Driving in heavy fog is quite a challenge for humans, but it turns out that self-driving cars also find it quite tricky.
Submerged in heavy fog in San Francisco early Tuesday morning, five of Waymo’s fully driverless vehicles suddenly parked next to a residential street in what appeared to be a precautionary measure, the San Francisco Chronicle reported. Another of his cars apparently stopped in the middle of the street, the outlet said.
Other vehicles were unable to pass as “bewildered motorists flashed their headlights and attempted to drive around the traffic jam,” the Chronicle said.
Traffic issues persisted until the fog lifted and self-driving cars were able to get back on the road.
Alphabet-backed Waymo confirmed the incident in a statement on Wednesday, saying that around 6 a.m., “several Waymo vehicles in San Francisco encountered very dense fog and decided to pull over temporarily.”
He said that after a “brief” stop his cars continued on their way, adding: “We have planned software updates to improve our fog and parking performance to deal with such situations at the moment. coming.”
San Francisco is of course famous for its fog, and a few years ago Waymo addressed the issue in a blog post. “Low clouds are iconic for the city, but they also pose several challenges for drivers, both human and autonomous,” he said. “Fog is finicky – it comes in a range of densities, it can be patchy, and it can affect a vehicle’s sensors differently. Sometimes we see fog thick enough to deposit tiny droplets on surfaces, like our sensors optics, while other times its micro-droplets simply form on our sensors, impacting how far we can see. Fog can also trap other particles, such as smoke from wildfires or gasoline pollution, creating fog or smog that is more opaque and difficult to see.
He said in the post that his fifth-generation imaging radar uses microwaves instead of light and can therefore see through things like fog and haze, while a new cleaning system has been designed to keep car sensors extra clean. But something clearly went wrong on Tuesday.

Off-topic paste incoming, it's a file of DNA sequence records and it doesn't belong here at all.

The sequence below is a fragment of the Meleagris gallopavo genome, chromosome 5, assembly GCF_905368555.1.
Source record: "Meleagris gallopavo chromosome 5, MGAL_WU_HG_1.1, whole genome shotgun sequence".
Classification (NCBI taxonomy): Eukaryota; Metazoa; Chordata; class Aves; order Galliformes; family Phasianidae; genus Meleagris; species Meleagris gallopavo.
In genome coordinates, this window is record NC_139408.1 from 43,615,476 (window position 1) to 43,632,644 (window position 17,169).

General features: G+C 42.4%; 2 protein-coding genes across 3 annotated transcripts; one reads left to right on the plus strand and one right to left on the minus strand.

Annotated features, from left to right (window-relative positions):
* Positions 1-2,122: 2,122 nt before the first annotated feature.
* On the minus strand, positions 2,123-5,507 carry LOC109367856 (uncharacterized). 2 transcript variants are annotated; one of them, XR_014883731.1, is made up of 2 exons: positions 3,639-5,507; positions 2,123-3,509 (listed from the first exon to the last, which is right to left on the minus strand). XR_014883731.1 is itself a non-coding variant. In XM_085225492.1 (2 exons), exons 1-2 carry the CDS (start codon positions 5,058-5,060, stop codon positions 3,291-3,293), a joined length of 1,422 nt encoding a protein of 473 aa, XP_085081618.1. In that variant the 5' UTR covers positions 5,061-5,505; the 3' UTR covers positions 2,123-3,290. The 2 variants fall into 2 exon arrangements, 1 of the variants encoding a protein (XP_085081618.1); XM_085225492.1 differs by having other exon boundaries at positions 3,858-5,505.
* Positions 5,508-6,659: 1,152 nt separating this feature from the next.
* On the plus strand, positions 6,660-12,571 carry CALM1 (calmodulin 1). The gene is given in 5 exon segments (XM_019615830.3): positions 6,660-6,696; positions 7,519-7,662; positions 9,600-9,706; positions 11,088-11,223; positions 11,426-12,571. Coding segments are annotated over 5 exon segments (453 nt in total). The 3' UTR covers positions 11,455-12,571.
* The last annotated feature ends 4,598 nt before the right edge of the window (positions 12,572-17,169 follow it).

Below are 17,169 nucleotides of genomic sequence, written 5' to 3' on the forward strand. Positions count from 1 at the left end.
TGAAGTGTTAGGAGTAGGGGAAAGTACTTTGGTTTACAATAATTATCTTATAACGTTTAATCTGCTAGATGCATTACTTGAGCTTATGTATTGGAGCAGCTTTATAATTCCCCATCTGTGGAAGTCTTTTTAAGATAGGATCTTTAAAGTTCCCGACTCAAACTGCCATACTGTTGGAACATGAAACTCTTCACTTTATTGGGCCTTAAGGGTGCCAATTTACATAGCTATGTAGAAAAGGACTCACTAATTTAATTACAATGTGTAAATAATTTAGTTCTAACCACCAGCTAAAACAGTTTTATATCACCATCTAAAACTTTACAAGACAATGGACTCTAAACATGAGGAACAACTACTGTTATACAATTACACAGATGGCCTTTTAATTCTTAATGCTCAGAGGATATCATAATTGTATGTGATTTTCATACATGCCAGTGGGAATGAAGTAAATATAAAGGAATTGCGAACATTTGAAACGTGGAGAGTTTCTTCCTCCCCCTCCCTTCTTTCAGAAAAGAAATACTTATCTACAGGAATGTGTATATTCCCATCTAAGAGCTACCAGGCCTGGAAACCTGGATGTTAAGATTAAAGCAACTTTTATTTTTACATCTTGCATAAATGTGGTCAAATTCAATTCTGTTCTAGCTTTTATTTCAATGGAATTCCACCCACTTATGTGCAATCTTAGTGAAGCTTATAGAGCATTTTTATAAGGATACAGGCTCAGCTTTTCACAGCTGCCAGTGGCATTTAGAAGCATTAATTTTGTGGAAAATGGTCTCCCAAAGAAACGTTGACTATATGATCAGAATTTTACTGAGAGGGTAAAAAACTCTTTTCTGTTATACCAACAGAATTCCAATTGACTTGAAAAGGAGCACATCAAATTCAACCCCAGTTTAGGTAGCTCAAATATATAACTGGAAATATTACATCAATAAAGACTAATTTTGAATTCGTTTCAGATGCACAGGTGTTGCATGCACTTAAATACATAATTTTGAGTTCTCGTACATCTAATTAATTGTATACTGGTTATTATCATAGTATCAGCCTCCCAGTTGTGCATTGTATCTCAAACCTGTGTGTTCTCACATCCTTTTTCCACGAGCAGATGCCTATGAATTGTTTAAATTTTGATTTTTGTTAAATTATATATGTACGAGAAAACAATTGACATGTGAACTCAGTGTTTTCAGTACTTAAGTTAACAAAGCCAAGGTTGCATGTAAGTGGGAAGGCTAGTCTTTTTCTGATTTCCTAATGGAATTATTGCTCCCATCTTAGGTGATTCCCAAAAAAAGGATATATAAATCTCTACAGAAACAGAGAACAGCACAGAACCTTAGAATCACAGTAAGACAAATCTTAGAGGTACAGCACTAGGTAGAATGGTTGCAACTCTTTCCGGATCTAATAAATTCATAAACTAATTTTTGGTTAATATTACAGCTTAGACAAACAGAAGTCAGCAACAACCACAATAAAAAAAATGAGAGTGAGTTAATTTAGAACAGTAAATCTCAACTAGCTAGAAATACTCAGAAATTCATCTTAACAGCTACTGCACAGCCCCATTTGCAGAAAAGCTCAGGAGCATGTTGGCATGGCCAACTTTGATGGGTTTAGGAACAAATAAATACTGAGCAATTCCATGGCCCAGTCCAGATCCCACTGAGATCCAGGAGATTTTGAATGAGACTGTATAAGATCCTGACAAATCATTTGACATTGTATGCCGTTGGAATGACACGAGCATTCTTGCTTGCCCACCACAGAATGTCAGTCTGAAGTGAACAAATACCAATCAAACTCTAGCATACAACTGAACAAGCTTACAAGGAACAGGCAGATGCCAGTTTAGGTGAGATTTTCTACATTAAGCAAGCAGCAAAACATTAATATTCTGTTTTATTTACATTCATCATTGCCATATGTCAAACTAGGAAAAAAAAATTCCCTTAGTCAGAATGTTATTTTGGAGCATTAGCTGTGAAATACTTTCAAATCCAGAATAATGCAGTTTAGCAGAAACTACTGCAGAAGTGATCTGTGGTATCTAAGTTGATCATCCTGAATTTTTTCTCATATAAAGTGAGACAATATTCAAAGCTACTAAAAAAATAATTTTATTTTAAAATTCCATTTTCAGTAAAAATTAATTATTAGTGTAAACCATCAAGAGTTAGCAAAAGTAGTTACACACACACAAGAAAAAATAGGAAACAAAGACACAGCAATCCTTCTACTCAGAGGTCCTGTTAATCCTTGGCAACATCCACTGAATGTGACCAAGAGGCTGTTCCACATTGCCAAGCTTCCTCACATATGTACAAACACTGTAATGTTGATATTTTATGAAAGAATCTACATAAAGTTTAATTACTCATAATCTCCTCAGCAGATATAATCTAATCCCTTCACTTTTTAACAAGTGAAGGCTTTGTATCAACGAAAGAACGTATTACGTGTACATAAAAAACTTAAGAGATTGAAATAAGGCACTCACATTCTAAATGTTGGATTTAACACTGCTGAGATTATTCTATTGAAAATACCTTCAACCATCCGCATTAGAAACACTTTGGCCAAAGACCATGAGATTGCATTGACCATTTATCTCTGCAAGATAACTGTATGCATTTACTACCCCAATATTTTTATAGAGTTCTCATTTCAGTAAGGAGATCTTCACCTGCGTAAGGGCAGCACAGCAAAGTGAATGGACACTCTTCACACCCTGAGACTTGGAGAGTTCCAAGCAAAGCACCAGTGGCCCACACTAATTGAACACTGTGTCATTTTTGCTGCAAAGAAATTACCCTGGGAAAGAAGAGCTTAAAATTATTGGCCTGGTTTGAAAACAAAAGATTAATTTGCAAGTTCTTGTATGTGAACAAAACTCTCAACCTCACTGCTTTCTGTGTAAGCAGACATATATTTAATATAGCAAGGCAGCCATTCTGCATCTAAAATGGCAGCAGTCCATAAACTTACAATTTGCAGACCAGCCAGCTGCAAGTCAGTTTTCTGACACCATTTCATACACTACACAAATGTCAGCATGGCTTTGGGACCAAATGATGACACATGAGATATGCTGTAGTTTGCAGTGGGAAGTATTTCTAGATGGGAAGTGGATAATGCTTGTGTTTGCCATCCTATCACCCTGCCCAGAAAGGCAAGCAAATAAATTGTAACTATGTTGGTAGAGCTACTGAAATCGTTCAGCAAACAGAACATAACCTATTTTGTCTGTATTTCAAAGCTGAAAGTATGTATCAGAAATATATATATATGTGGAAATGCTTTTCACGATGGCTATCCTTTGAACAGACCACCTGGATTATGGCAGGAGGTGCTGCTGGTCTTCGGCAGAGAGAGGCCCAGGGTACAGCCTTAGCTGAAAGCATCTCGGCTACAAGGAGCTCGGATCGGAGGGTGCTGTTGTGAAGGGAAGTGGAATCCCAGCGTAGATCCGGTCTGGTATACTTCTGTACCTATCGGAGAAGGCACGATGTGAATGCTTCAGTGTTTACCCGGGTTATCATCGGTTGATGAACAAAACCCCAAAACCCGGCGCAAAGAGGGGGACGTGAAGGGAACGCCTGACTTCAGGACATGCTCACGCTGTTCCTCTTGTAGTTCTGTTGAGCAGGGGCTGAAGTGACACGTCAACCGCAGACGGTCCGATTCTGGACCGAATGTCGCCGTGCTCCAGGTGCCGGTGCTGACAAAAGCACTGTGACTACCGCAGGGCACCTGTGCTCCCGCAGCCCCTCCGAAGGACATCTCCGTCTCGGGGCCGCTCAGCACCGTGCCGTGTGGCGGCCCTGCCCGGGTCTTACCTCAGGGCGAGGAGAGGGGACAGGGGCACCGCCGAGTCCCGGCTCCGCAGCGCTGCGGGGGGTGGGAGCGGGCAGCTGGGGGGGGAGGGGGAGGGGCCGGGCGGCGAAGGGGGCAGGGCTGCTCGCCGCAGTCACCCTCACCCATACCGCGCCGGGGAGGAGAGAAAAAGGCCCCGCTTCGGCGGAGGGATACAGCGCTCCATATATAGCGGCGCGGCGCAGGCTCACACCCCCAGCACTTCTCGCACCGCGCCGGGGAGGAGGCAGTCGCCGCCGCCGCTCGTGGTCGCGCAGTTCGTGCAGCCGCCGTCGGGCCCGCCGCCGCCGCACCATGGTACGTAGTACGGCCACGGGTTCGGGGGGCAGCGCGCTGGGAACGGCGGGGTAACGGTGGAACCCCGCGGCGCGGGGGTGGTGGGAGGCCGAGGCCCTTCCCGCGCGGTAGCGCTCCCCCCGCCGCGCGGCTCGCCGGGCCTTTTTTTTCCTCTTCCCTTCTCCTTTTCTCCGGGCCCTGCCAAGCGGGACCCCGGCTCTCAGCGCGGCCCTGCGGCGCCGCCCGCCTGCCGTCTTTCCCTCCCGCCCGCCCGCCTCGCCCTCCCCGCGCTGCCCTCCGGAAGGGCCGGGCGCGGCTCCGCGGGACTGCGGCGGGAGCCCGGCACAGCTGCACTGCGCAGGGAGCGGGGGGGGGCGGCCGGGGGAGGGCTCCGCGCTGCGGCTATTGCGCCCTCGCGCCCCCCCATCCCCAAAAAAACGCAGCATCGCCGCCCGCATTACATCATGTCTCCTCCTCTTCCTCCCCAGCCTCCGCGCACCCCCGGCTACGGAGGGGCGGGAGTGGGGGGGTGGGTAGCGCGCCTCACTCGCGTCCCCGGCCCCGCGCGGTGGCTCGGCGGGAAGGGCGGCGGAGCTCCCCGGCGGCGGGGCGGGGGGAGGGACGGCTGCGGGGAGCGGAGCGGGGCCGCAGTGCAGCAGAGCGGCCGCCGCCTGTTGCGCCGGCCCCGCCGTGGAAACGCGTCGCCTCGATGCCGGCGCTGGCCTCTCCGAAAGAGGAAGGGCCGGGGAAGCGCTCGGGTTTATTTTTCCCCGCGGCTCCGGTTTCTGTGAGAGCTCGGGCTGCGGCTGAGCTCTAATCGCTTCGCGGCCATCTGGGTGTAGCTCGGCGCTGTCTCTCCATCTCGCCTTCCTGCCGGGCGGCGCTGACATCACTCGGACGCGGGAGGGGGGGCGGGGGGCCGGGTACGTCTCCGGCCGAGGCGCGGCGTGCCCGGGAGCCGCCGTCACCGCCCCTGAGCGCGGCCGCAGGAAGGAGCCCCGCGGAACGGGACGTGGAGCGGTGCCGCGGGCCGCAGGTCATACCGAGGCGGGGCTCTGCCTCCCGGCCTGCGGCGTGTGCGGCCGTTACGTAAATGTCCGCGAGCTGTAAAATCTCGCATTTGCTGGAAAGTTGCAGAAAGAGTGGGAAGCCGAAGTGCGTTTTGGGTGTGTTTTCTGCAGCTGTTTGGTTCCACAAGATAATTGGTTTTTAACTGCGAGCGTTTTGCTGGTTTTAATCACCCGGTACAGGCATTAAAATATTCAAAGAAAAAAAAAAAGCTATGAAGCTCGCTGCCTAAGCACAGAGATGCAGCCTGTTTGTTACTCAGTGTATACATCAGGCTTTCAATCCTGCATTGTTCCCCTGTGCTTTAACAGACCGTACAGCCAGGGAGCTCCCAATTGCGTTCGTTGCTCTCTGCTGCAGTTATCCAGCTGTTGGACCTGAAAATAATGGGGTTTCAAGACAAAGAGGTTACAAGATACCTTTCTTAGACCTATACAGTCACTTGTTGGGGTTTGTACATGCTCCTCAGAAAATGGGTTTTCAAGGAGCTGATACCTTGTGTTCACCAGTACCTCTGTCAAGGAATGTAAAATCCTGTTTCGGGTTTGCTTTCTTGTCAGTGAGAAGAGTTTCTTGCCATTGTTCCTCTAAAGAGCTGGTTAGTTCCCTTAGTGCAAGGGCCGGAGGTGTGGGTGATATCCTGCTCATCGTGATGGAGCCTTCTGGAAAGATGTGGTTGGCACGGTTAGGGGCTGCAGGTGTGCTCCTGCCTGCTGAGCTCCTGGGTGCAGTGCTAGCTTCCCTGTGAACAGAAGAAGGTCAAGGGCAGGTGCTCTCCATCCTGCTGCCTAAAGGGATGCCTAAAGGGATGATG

The incident is the latest in a growing list of incidents involving self-driving cars operated by both Waymo and General Motors-backed Cruise in San Francisco. The two companies are vying to become the first to offer full-fledged self-driving taxi services, and although they currently carry paying passengers, the vehicles still operate under strict rules while engineers continue to refine hardware and systems. software that powers them.
Just last month, an autonomous Cruise vehicle was involved in a low-speed collision when it became disoriented by the movement of an articulated bus. No one was injured in the accident. The incident led Cruise to issue a voluntary recall for his fleet of 300 cars so he could add a software update to their on-board computers to ensure this type of accident never happens again.
In another recent incident, the cameras and sensors of several cruiser cars apparently failed to pick up cables that fell during a storm and ended up get tangled up in them.
List of errors prompted San Francisco officials to call on regulators to slow down expanding pilot testing of self-driving cars in the city until the technology was further improved.
Keen to avoid stricter regulations, Waymo and Cruise point out that their autonomous vehicles have traveled more than a million miles in complex urban environments without serious injuries or fatalities, and that their respective autonomous systems are constantly being improved.